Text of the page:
I think the place to start today, while we’ll get to immigration reform, is not with immigration, because there is another issue that I think impacts, concerns, and quite frankly is causing all of us to be a bit fearful, and that is these new unemployment numbers.

Everybody is in trouble. I don’t care if you’re Black, red, brown, white, yellow – everybody seems to be in trouble in this economy, but it’s had a particular impact on the Latino community. Two-thirds, a full two-thirds of the wealth in this community was lost due to this so-called “Great Recession.” Just give me some sense of what the impact of this recession has been economically on the Latino community.

Thomas A. Saenz: Well, I think the numbers that you’ve given illustrate the devastating impact of an economic downturn, and it’s particularly going to hit communities like the Latino community, where the extent of wealth development is not as mature as it is in the white community, for example, where the extent of ability to bounce back from employment challenges is not as deep because of some of the longstanding issues that we’ll talk about today, including the continuing education gap for the Latino community and the African American community, which is a problem not just for those communities but for the entire nation.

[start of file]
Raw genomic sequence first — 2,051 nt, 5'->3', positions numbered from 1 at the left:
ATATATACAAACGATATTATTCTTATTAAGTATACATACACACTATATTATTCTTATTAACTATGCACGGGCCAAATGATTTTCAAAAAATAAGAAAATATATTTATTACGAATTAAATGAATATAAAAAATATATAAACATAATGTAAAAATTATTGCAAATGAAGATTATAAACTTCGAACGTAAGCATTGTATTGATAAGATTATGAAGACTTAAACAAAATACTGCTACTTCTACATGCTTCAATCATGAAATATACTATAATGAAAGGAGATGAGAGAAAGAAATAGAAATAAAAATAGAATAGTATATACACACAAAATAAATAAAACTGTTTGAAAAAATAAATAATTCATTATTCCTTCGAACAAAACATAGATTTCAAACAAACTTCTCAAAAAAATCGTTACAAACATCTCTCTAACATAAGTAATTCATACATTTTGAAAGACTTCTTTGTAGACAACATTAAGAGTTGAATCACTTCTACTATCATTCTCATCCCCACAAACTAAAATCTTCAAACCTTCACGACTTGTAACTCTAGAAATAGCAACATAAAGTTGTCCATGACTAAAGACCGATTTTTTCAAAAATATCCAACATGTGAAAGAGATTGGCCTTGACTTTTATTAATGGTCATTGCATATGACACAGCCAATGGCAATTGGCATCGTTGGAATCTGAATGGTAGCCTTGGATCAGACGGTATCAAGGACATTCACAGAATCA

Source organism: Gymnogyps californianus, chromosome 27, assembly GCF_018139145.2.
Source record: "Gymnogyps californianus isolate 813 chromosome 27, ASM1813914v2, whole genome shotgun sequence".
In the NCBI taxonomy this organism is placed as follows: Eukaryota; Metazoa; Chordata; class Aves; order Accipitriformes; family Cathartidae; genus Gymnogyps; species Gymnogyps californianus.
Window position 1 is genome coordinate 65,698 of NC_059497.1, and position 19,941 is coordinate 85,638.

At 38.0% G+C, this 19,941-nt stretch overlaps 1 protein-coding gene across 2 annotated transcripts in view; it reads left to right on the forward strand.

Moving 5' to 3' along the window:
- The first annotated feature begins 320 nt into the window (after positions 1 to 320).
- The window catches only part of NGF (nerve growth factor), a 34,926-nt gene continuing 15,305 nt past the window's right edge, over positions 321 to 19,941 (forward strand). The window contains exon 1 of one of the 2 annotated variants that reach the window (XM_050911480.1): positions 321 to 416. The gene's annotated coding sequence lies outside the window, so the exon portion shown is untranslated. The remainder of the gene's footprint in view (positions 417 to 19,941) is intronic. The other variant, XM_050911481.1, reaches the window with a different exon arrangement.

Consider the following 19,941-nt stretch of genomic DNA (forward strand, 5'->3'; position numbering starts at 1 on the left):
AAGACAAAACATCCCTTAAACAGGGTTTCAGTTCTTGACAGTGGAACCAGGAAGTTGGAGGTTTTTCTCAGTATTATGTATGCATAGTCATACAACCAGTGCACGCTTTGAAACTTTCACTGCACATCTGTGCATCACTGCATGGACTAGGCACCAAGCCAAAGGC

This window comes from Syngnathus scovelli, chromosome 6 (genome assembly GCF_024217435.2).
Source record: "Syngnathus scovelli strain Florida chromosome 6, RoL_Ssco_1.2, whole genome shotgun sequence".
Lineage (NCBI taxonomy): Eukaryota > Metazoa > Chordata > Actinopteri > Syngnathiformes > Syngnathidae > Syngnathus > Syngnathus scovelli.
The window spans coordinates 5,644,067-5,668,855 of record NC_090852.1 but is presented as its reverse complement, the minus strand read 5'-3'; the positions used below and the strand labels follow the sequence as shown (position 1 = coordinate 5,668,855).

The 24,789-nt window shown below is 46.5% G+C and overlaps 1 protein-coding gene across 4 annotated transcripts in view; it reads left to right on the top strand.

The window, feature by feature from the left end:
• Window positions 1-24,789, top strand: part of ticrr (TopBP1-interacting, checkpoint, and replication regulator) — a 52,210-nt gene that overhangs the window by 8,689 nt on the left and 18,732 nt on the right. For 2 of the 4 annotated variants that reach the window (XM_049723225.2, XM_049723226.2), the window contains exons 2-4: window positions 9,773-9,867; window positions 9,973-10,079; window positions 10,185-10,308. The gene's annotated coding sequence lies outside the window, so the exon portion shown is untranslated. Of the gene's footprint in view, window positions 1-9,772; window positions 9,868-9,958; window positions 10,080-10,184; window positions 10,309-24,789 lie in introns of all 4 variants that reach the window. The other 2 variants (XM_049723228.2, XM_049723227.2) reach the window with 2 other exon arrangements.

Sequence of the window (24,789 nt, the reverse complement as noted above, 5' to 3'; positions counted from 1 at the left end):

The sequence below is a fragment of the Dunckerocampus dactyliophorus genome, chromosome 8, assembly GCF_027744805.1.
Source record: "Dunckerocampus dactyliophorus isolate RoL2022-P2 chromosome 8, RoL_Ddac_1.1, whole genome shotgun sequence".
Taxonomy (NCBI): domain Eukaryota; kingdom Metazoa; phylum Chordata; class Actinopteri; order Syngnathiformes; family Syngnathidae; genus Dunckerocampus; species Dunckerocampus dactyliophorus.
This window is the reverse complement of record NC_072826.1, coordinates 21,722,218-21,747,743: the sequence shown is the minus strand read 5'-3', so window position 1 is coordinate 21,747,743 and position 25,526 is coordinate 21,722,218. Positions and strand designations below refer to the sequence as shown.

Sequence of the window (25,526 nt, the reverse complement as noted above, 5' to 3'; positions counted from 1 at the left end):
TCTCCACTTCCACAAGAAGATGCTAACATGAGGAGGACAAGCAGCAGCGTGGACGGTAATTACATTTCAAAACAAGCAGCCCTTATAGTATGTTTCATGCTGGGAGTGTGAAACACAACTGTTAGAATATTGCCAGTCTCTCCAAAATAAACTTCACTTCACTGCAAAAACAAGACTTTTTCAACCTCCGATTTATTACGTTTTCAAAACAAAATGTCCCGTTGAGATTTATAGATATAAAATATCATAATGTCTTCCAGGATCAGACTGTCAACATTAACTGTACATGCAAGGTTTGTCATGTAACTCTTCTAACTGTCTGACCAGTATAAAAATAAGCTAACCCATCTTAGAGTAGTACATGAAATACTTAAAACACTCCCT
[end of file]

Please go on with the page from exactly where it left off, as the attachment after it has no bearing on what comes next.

Tavis: How would you juxtapose, then, the notion that in the last presidential election cycle, this community, the Latino community, flexed its muscle like we’ve never seen before? So the political muscle is growing, and yet this economic downturn is sucking the lifeblood out of many families.

Saenz: Well, I think you reconcile the two by recognizing that as important as all of the attention to immigration that came out of the pundits’ analysis of that election, really, it was an election about multiple other issues, starting with elimination the discrimination issues.